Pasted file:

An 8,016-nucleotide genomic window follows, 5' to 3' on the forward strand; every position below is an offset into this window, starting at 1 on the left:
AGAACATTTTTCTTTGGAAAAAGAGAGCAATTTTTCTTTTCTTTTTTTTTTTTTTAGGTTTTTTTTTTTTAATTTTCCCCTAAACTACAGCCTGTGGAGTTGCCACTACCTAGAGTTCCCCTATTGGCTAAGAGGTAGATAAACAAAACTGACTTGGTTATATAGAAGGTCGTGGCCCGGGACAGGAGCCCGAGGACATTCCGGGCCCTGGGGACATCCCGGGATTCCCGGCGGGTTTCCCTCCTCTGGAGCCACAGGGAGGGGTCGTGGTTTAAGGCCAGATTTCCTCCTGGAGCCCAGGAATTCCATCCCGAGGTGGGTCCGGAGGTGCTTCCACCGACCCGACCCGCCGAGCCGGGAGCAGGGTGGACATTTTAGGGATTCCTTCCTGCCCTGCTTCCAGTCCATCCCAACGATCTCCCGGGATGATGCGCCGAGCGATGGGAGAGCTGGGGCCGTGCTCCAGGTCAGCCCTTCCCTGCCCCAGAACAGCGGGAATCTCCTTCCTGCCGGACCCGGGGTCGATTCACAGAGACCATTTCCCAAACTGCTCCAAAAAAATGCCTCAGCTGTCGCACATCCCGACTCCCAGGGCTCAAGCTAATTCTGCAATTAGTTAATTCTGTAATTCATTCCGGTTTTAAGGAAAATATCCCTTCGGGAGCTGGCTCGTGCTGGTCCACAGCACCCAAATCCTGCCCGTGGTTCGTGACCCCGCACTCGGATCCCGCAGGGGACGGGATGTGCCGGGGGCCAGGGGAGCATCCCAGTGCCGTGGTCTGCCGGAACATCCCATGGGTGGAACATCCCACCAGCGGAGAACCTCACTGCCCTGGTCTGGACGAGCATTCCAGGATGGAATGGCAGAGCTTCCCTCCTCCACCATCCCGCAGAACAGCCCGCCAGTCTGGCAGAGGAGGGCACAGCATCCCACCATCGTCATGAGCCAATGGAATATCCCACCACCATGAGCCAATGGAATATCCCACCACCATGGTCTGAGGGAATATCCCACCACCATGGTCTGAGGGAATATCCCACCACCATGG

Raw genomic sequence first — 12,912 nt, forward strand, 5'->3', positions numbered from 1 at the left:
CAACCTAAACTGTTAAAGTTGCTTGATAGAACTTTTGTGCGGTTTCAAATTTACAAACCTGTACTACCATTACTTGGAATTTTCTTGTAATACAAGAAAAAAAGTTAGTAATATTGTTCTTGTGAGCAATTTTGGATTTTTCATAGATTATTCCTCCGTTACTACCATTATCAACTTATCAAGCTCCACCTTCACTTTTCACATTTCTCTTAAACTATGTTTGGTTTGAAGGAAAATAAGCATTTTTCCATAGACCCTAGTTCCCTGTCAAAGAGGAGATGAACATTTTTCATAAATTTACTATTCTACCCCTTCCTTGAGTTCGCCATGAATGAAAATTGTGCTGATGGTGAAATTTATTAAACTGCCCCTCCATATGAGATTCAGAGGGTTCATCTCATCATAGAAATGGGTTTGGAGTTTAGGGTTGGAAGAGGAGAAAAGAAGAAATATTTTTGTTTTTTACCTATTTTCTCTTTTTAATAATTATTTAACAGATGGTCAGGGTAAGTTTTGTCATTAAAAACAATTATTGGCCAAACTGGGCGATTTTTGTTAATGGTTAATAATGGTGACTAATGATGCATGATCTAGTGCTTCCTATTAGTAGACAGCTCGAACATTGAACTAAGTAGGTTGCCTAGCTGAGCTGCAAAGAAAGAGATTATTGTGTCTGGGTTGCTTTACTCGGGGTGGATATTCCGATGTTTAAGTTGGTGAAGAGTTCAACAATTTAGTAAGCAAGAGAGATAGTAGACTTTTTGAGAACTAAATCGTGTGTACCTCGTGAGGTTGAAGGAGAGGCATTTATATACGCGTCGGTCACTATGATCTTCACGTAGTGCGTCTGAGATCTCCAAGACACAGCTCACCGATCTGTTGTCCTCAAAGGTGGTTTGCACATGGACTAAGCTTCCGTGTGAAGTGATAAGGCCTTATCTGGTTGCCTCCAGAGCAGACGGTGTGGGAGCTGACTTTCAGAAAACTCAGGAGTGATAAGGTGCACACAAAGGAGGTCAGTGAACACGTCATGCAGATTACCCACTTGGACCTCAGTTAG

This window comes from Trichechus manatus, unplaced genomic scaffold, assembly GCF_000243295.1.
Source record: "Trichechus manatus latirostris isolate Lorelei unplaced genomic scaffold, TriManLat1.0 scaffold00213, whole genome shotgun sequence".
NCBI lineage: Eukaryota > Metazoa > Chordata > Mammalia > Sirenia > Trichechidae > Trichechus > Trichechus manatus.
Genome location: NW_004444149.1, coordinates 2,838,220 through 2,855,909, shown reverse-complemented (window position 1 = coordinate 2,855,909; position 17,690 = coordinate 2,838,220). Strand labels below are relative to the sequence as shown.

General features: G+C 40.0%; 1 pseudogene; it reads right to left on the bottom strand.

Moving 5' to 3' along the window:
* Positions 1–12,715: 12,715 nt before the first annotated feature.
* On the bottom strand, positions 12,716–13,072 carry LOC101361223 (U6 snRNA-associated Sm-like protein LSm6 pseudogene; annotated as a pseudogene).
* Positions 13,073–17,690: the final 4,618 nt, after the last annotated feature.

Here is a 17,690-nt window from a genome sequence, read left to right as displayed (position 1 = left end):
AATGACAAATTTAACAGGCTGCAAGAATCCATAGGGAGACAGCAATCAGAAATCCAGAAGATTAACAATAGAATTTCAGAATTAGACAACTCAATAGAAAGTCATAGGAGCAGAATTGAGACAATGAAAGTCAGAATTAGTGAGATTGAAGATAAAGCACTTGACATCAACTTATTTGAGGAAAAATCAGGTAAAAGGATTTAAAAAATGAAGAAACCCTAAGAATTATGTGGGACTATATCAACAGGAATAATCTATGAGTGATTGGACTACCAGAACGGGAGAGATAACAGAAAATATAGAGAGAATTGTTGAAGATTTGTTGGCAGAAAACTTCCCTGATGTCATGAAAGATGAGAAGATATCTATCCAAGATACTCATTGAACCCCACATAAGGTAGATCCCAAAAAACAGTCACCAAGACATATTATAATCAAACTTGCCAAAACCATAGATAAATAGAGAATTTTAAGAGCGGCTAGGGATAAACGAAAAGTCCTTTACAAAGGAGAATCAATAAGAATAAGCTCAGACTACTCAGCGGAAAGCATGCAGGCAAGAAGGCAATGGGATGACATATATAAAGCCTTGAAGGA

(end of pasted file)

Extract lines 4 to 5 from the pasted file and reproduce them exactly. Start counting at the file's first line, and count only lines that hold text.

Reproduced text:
CAACCTAAACTGTTAAAGTTGCTTGATAGAACTTTTGTGCGGTTTCAAATTTACAAACCTGTACTACCATTACTTGGAATTTTCTTGTAATACAAGAAAAAAAGTTAGTAATATTGTTCTTGTGAGCAATTTTGGATTTTTCATAGATTATTCCTCCGTTACTACCATTATCAACTTATCAAGCTCCACCTTCACTTTTCACATTTCTCTTAAACTATGTTTGGTTTGAAGGAAAATAAGCATTTTTCCATAGACCCTAGTTCCCTGTCAAAGAGGAGATGAACATTTTTCATAAATTTACTATTCTACCCCTTCCTTGAGTTCGCCATGAATGAAAATTGTGCTGATGGTGAAATTTATTAAACTGCCCCTCCATATGAGATTCAGAGGGTTCATCTCATCATAGAAATGGGTTTGGAGTTTAGGGTTGGAAGAGGAGAAAAGAAGAAATATTTTTGTTTTTTACCTATTTTCTCTTTTTAATAATTATTTAACAGATGGTCAGGGTAAGTTTTGTCATTAAAAACAATTATTGGCCAAACTGGGCGATTTTTGTTAATGGTTAATAATGGTGACTAATGATGCATGATCTAGTGCTTCCTATTAGTAGACAGCTCGAACATTGAACTAAGTAGGTTGCCTAGCTGAGCTGCAAAGAAAGAGATTATTGTGTCTGGGTTGCTTTACTCGGGGTGGATATTCCGATGTTTAAGTTGGTGAAGAGTTCAACAATTTAGTAAGCAAGAGAGATAGTAGACTTTTTGAGAACTAAATCGTGTGTACCTCGTGAGGTTGAAGGAGAGGCATTTATATACGCGTCGGTCACTATGATCTTCACGTAGTGCGTCTGAGATCTCCAAGACACAGCTCACCGATCTGTTGTCCTCAAAGGTGGTTTGCACATGGACTAAGCTTCCGTGTGAAGTGATAAGGCCTTATCTGGTTGCCTCCAGAGCAGACGGTGTGGGAGCTGACTTTCAGAAAACTCAGGAGTGATAAGGTGCACACAAAGGAGGTCAGTGAACACGTCATGCAGATTACCCACTTGGACCTCAGTTAG

This window comes from Trichechus manatus, unplaced genomic scaffold, assembly GCF_000243295.1.